110m-year-old sea turtle fossils found
Australian scientists Wednesday announced the discovery of a dozen fossils from some of the earliest species of sea turtle, believed to be 110-million-years-old.
Paleontologist Ben Kear said the fossils, found late last year in the northeastern state of Queensland, would help scientists understand why sea turtles have remained virtually unchanged for over 100 million years.
“For all intents and purposes, if you were to see one (fossil) they would look basically the same as sea turtles do today,” Kear said.
“Sea turtles have hit on the winning design and they’ve stuck to it, they’ve cracked the winning code, as it were, and it’s enabled them to survive when other creatures haven’t,” he said.
“They’re one of the success stories of marine evolution – if you think about the marine animals that became extinct, well why did sea turtles survive? That’s the sort of questions we can look at now.”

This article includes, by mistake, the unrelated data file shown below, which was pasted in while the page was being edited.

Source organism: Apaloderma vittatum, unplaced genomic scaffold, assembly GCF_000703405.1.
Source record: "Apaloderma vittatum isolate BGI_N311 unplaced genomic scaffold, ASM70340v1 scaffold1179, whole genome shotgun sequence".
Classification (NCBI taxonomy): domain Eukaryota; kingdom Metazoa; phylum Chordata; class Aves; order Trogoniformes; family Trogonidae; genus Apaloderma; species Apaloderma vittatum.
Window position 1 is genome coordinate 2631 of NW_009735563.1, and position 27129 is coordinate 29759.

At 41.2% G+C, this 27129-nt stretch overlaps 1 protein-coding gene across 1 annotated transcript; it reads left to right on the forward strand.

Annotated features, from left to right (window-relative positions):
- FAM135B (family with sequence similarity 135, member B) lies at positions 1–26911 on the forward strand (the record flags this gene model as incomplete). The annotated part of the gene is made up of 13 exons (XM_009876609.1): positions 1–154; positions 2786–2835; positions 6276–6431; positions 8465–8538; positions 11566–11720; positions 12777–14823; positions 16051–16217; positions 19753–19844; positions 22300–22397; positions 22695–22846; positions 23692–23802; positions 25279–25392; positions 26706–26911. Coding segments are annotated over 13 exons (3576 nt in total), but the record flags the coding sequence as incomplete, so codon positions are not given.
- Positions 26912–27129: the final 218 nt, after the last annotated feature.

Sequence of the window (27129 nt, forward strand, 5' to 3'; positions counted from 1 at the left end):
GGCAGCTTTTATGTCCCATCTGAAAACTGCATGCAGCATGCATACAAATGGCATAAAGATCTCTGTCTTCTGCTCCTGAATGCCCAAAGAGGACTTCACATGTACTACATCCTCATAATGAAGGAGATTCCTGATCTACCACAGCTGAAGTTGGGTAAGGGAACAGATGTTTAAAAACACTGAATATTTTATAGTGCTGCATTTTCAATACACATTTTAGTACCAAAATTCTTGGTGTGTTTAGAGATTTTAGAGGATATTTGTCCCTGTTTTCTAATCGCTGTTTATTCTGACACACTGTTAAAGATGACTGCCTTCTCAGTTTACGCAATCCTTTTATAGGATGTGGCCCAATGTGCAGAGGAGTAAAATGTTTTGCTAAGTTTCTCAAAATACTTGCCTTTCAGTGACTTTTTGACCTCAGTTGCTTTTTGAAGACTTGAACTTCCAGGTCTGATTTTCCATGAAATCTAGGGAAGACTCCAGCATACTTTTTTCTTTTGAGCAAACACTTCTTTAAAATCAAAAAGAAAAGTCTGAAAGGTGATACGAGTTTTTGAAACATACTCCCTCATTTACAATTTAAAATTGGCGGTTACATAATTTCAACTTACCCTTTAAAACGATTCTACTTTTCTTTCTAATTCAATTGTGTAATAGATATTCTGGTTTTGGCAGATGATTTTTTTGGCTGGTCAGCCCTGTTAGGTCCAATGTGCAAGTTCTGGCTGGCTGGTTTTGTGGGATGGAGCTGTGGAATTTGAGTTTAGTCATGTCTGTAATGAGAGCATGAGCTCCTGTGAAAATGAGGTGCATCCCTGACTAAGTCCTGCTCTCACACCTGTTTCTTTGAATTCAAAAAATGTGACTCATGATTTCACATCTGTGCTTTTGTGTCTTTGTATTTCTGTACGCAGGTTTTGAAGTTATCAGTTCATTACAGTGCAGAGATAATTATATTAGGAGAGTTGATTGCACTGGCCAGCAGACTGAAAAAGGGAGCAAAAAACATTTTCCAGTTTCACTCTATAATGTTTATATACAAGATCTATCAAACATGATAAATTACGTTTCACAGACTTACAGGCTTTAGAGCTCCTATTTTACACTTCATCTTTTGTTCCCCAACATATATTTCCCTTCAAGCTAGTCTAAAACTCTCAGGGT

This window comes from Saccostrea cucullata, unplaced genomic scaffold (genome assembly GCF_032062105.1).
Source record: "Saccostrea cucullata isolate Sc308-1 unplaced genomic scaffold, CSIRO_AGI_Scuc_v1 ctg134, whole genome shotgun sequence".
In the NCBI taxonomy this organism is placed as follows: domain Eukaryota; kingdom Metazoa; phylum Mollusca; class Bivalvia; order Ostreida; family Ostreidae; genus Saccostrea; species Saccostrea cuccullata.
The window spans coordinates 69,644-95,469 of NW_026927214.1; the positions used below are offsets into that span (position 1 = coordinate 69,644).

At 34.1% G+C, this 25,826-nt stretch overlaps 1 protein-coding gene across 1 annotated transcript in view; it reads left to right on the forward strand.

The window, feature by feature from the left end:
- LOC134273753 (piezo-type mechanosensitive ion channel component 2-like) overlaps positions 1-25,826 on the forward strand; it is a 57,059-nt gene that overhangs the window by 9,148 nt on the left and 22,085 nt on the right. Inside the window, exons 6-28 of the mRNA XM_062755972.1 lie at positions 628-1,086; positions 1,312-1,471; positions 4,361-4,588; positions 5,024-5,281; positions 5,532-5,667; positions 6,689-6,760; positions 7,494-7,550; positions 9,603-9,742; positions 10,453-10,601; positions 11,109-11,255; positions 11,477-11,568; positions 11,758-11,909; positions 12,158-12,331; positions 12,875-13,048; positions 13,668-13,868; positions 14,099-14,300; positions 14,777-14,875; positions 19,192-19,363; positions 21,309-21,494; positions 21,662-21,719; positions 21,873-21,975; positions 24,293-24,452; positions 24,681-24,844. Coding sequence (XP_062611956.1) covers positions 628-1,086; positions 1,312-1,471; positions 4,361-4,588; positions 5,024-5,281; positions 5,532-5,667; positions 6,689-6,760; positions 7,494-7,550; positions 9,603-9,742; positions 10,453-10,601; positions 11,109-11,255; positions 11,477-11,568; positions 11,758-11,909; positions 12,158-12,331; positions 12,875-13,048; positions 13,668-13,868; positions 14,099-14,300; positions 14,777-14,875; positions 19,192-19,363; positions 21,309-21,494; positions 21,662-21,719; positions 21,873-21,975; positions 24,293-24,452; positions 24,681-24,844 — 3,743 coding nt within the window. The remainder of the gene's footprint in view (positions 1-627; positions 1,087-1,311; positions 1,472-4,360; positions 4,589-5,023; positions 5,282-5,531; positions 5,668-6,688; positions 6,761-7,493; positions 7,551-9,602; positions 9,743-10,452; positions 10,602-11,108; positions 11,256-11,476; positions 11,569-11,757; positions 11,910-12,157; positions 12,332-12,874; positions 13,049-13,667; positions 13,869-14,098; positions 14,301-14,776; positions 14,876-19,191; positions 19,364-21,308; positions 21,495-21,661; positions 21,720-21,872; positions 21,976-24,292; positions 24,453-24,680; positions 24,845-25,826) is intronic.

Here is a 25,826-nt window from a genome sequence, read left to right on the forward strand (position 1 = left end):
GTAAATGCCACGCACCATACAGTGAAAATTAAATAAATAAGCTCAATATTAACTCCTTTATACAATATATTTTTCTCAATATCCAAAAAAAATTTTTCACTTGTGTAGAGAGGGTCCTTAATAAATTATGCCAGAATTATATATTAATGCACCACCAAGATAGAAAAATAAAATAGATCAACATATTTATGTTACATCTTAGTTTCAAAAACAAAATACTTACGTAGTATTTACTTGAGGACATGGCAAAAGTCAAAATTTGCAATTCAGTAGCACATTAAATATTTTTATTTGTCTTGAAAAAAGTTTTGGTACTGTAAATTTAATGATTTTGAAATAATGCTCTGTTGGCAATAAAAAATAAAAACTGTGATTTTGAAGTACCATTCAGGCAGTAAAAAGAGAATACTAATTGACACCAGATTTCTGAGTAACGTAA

Kear, of the South Australia Museum, said the initial find in far western Queensland consisted of parts of 12 different turtles but that excavations were continuing. The fossils were taken to the museum for research into things like the ancient animals’ diets and why they appear to have resisted climate change.
“What are sea turtles related to? Are they threatened by things like climate change?” he asked.
“We’re just beginning to find out the basics and build information on the really big picture stuff.”
The sea turtle fossils are believed to be the oldest found since a single skeleton thought to be 115 million years old was discovered in Brazil in 1998.
“The earliest fossils we know come from Brazil and this consisted of a single skeleton – one skeleton – then about five million years later in the fossil record we get them in Australia,” Kear told ABC radio.
“But we don’t just get one – we get hundreds so what we’re looking at is a really, really good cross section of what is the earliest sea turtles in the world.” afp